David Rocco is a Canadian executive producer, best-selling author, celebrity chef, and the host of several internationally syndicated television series. He is most widely known for producing and hosting the television series David Rocco’s Dolce Vita, and publishing three cookbooks: David Rocco’s Dolce Vita, Made in Italy, and David Rocco’s Dolce Famiglia. In 2013, he traveled to India to shoot David Rocco’s Dolce India, which found international success on the National Geographic Network.
Did you always know that you wanted to be a chef or was it pure chance? Please tell us about your journey.
As a kid, you are never sure what you want to do when you grow up. I thought being an astronaut was something I aspired to become until I realized how much science was needed. However, food was something I loved and knew would always be a big part of my life. As I got older, I began cooking and having fun in the kitchen. I knew with absolute certainty that I enjoyed it. I then got into doing TV shows, which cemented my love for travel and cooking for people.
What is Chef David’s personal cooking style? What are your favorite ingredients, and why?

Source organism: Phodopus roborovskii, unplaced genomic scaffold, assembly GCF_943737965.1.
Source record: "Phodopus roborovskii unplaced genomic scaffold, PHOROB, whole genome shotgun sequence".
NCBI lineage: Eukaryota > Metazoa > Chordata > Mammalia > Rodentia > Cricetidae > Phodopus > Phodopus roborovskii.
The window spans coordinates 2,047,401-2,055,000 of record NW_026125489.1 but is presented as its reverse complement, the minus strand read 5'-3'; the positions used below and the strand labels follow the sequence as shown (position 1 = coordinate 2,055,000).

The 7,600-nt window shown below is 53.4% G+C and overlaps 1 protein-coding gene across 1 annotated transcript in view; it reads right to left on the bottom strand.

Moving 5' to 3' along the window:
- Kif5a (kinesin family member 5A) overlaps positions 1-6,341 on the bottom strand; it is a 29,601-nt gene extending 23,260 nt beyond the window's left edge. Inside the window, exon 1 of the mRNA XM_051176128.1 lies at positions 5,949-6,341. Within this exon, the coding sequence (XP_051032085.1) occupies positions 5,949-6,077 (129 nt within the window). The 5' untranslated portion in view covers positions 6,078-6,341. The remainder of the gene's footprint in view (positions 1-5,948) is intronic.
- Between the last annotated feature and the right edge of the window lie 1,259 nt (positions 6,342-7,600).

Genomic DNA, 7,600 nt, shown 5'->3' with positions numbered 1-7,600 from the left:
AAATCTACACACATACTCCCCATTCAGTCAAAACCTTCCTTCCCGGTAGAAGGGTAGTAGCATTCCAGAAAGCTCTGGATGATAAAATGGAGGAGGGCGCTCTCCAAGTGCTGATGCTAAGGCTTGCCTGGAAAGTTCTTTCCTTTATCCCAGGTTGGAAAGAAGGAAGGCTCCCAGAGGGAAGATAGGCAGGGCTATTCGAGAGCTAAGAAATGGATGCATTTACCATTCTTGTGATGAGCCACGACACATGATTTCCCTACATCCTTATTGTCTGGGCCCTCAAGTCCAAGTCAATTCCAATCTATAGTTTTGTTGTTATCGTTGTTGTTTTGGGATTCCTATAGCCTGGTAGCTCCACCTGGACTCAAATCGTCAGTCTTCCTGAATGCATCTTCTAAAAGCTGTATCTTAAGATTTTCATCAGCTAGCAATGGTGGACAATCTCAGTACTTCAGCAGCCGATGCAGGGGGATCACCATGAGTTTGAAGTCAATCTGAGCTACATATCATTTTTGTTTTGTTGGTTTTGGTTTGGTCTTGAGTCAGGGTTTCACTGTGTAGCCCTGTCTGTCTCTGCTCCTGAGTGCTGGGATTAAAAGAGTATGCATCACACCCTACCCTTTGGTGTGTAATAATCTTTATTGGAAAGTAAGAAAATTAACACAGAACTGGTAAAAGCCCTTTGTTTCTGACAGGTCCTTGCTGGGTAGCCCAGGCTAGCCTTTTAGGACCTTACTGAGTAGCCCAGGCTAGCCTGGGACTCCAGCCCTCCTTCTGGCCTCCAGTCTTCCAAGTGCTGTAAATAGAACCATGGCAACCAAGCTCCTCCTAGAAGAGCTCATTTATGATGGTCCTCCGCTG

Casual and simple cooking. Italian cooking is about simplicity and la cucina povera, — the food of the poor — where ingredients come first. Olive oil is the most important ingredient for me. I joke it’s my Italian MSG; a little drizzle of the good stuff over a dish elevates it. It’s something I can’t live without and a must for all my cooking.
How did you decide upon India for your show ‘Dolce India’ considering the food cultures of Italy and India couldn’t be more different?
Actually, Indian and Italian cultures are quite similar. Family and food are super important, and the matriarch is the glue to family. I often saw how the mothers or grandmothers in both cultures would serve everyone and insist everyone get seconds and thirds and only when everyone is finished would they then eat. Food for both cultures is important and although the food may be different, the value and importance of food are paramount for both cultures. We went to India after seeing the success that our Italian shows had there and felt it was a good way of exploring another culture where food is so important.
How do see the food scene changing in India with the plethora of exotic ingredients now available?
Food in India, like in Italy, is everything. With people traveling and watching more food tv, they are bound to be influenced by the availability of exotic ingredients. However, the importance of food to Indian culture will always prevail, and authentic Indian food will always be most important. There is this pride, as within a 100-mile radius and from village to village, they will make their Dal differently wherein every area believes that their recipe is the best!
Are you expected to cook at personal gatherings? Does it annoy you or is it something you enjoy?
I enjoy cooking regardless. I’m always happy to cook for others. Often when we are invited over by friends and family, it’s all about eating and celebrating, and no one is judged for what they are making.